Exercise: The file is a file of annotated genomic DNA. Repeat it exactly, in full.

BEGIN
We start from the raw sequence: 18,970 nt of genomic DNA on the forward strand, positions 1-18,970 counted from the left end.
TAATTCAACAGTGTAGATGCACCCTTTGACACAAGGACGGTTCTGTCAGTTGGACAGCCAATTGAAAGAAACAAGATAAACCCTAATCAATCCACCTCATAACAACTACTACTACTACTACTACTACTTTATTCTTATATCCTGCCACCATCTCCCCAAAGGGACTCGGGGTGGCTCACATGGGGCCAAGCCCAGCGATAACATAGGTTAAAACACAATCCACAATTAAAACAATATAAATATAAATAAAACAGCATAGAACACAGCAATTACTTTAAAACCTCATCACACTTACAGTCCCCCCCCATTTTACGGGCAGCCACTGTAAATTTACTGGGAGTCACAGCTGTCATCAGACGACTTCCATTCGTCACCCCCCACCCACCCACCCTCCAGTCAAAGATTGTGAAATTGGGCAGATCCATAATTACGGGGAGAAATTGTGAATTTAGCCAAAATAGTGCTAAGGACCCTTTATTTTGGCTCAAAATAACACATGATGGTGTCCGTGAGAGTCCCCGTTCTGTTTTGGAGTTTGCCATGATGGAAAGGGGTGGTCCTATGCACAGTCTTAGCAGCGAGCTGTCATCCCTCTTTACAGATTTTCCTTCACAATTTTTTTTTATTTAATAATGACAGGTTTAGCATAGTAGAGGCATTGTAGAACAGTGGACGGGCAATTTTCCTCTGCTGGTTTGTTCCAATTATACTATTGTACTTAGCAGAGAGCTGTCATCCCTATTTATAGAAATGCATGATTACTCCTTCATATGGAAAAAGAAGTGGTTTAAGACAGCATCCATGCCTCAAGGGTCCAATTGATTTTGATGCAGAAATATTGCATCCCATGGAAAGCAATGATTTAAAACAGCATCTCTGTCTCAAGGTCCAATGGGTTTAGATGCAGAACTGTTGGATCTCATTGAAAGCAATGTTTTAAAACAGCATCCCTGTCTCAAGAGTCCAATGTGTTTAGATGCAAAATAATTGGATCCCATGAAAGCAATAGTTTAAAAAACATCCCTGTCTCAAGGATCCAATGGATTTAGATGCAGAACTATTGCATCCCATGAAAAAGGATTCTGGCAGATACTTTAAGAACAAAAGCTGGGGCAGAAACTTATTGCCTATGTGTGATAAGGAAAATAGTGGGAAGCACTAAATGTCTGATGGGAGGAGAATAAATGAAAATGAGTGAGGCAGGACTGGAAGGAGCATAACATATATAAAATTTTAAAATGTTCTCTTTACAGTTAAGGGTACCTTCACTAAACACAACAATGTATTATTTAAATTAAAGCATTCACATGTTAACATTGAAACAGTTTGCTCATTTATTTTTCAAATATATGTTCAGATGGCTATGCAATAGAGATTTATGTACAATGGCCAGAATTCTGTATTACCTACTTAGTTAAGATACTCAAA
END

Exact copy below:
We start from the raw sequence: 18,970 nt of genomic DNA on the forward strand, positions 1-18,970 counted from the left end.
TAATTCAACAGTGTAGATGCACCCTTTGACACAAGGACGGTTCTGTCAGTTGGACAGCCAATTGAAAGAAACAAGATAAACCCTAATCAATCCACCTCATAACAACTACTACTACTACTACTACTACTTTATTCTTATATCCTGCCACCATCTCCCCAAAGGGACTCGGGGTGGCTCACATGGGGCCAAGCCCAGCGATAACATAGGTTAAAACACAATCCACAATTAAAACAATATAAATATAAATAAAACAGCATAGAACACAGCAATTACTTTAAAACCTCATCACACTTACAGTCCCCCCCCATTTTACGGGCAGCCACTGTAAATTTACTGGGAGTCACAGCTGTCATCAGACGACTTCCATTCGTCACCCCCCACCCACCCACCCTCCAGTCAAAGATTGTGAAATTGGGCAGATCCATAATTACGGGGAGAAATTGTGAATTTAGCCAAAATAGTGCTAAGGACCCTTTATTTTGGCTCAAAATAACACATGATGGTGTCCGTGAGAGTCCCCGTTCTGTTTTGGAGTTTGCCATGATGGAAAGGGGTGGTCCTATGCACAGTCTTAGCAGCGAGCTGTCATCCCTCTTTACAGATTTTCCTTCACAATTTTTTTTTATTTAATAATGACAGGTTTAGCATAGTAGAGGCATTGTAGAACAGTGGACGGGCAATTTTCCTCTGCTGGTTTGTTCCAATTATACTATTGTACTTAGCAGAGAGCTGTCATCCCTATTTATAGAAATGCATGATTACTCCTTCATATGGAAAAAGAAGTGGTTTAAGACAGCATCCATGCCTCAAGGGTCCAATTGATTTTGATGCAGAAATATTGCATCCCATGGAAAGCAATGATTTAAAACAGCATCTCTGTCTCAAGGTCCAATGGGTTTAGATGCAGAACTGTTGGATCTCATTGAAAGCAATGTTTTAAAACAGCATCCCTGTCTCAAGAGTCCAATGTGTTTAGATGCAAAATAATTGGATCCCATGAAAGCAATAGTTTAAAAAACATCCCTGTCTCAAGGATCCAATGGATTTAGATGCAGAACTATTGCATCCCATGAAAAAGGATTCTGGCAGATACTTTAAGAACAAAAGCTGGGGCAGAAACTTATTGCCTATGTGTGATAAGGAAAATAGTGGGAAGCACTAAATGTCTGATGGGAGGAGAATAAATGAAAATGAGTGAGGCAGGACTGGAAGGAGCATAACATATATAAAATTTTAAAATGTTCTCTTTACAGTTAAGGGTACCTTCACTAAACACAACAATGTATTATTTAAATTAAAGCATTCACATGTTAACATTGAAACAGTTTGCTCATTTATTTTTCAAATATATGTTCAGATGGCTATGCAATAGAGATTTATGTACAATGGCCAGAATTCTGTATTACCTACTTAGTTAAGATACTCAAA